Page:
ADR is a mediation process where both parties in the dispute come together to discuss the grievance. It is led by a neutral person trained to help the disputants come to a mutually agreeable solution. The advantage of this option is the opportunity for a fast, informal settlement of the issue.
If the dispute is not settled through counseling or ADR, the next step is to file a formal discrimination complaint with the EEO office of the agency. This must be done within 15 days from the day your EEO counselor notifies you how to file.
After you file the complaint, the agency reviews it and decides if it will be dismissed or accepted.
If the complaint is accepted, the agency has 180 days in which to conduct an investigation. At the conclusion of the probe, the agency gives you two choices: ask for a hearing before an EEOC Administrative Judge or request the agency to make the decision on whether the discrimination occurred.
In cases where the agency makes the decision and concludes that no discrimination has transpired, you can appeal to the EEOC or take the complaint to federal district court.
If you decide to request a hearing with the EEOC, file a written request within 30 days of the date the agency notifies you of your hearing rights. An EEOC administrative judge will conduct the hearing and decide on the merit of your case. If he finds your complaint is valid, he will order relief.
After the agency receives the administrative judge’s ruling, it will issue a final order stating whether it agrees with the ruling and if it will comply with the judge’s order for relief. The agency has 40 days to issue the final order, which will have information about your right to appeal to the EEOC along with your right to file a civil action in federal district court. It will include the deadline for filing for both options.
If you decide to appeal the agency’s final order, including the one for dismissal of your complaint, you can file to the EEOC Office of Federal Operations. You have 30 days to file after you receive the final order.
The appellate attorneys will review the entire file, which involves everything from the beginning of the process.
If the appeal decision is not in your favor, you can request a reconsideration. This request will be granted only if you can show the decision was based on an error involved in either the facts of the case or the law applied to the facts. The reconsideration request must be made within 30 days after you receive the appeal decision. It should be noted that if the appeal decision is in your favor, the agency could ask for a reconsideration as well. Once the reconsideration request is decided, the ruling is final.
After the administrative complaint process is complete, you can file a lawsuit. However, under certain conditions within the process you will have an opportunity to quit it and file a lawsuit in court.
Opportunities to quit the process and file a suit include the following: The agency has not issued a ruling after 180 days of the filing of your complaint, and no appeal has been filed. No more than 90 days have passed since the issuance of the agency’s ruling on your complaint, and no appeal has been filed. The EEOC has not issued a ruling after 180 days of the date you filed the appeal. No more than 90 days have passed since the issuance of the EEOC’s decision on your appeal.
EEO Process Versus EEOC Process
The EEO process for federal employees and the EEOC process for private sector workers have differences and similarities. While the counseling option is missing from the EEOC process, it does have a mediation part that enables you to discuss your concerns. The mediators do not make decisions, but they can suggest ways to solve the disagreements.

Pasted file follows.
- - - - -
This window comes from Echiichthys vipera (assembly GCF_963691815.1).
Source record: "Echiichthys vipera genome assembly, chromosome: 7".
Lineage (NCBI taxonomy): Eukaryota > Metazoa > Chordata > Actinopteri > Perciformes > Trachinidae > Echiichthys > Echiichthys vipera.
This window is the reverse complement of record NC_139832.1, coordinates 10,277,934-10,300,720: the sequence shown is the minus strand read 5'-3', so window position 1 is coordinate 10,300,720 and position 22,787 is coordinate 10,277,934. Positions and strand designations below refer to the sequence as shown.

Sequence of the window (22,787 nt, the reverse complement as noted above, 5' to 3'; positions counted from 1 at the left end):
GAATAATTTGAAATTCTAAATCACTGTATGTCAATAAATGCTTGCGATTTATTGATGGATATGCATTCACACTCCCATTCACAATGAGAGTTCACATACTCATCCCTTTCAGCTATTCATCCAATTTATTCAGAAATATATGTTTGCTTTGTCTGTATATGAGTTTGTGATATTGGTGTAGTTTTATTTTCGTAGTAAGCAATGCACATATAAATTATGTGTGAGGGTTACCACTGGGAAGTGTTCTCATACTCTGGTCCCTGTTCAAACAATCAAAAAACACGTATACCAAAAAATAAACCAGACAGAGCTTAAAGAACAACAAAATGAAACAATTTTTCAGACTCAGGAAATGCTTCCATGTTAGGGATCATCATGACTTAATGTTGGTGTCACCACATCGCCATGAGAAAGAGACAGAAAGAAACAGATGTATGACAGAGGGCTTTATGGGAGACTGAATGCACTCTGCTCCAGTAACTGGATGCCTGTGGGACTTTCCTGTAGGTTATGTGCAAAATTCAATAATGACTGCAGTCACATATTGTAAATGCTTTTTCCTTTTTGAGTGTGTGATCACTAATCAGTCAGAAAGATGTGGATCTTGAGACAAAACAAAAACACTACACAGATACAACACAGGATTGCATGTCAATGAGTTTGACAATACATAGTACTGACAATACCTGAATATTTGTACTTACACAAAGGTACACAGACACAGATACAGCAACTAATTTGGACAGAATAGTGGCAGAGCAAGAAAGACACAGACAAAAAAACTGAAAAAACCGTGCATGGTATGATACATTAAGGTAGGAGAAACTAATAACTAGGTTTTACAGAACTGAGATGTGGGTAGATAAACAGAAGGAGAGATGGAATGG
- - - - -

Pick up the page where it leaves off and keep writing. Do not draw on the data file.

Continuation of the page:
Following mediation, the EEOC may dismiss your complaint if they decide discrimination likely will not be found. Dismissal will also occur if the complaint does not fall under the jurisdiction of the EEOC or if your charge is untimely.
In the EEO process, after mediation the complaint is investigated by the agency against which you have a complaint. An investigation also occurs within the EEOC process, but it is conducted by the EEOC itself rather than the company where you are employed or from where you are seeking employment. The investigation will take several months to complete.
Another difference in the EEOC process is the possibility of a subpoena. If the employer fails to cooperate with the investigation, the EEOC can order an administrative subpoena to obtain the necessary data and gain access to the facility.
If the EEOC investigation fails to find the employer has violated the law, they will send you a Notice-of-Right-to-Sue, a document that permits you to file a lawsuit in a court of law. Conversely, if they find a violation, they will seek a voluntary settlement with the employer. When this proves to be impossible, your case will be referred to the legal department to ascertain if they should file a lawsuit. If they decide against it, they will give you a Notice-of-Right-to-Sue.
Fewer steps are involved in the EEOC process, as it does not include an appeal and the reconsideration of an appeal. Nevertheless, if your complaint is not resolved, both processes can lead to a lawsuit.
An Attorney Can Help You Succeed in a Federal Discrimination Claim
The legal system is complex, and discrimination cases can be particularly complicated. Aside from federal laws, you have state laws to consider, a factor that adds to the procedures you must follow. An experienced employment attorney can help you navigate through the intricacies of the process, making it less arduous. He or she can answer your questions, evaluate your case and draw upon legal expertise to maximize your chances of success.
If you would like to explore you options further, please contact The Spiggle Law Firm.
Learn how to:
- Identify the laws that apply to your situation
- Take action to maximize severance value
- Find the best lawyer for your case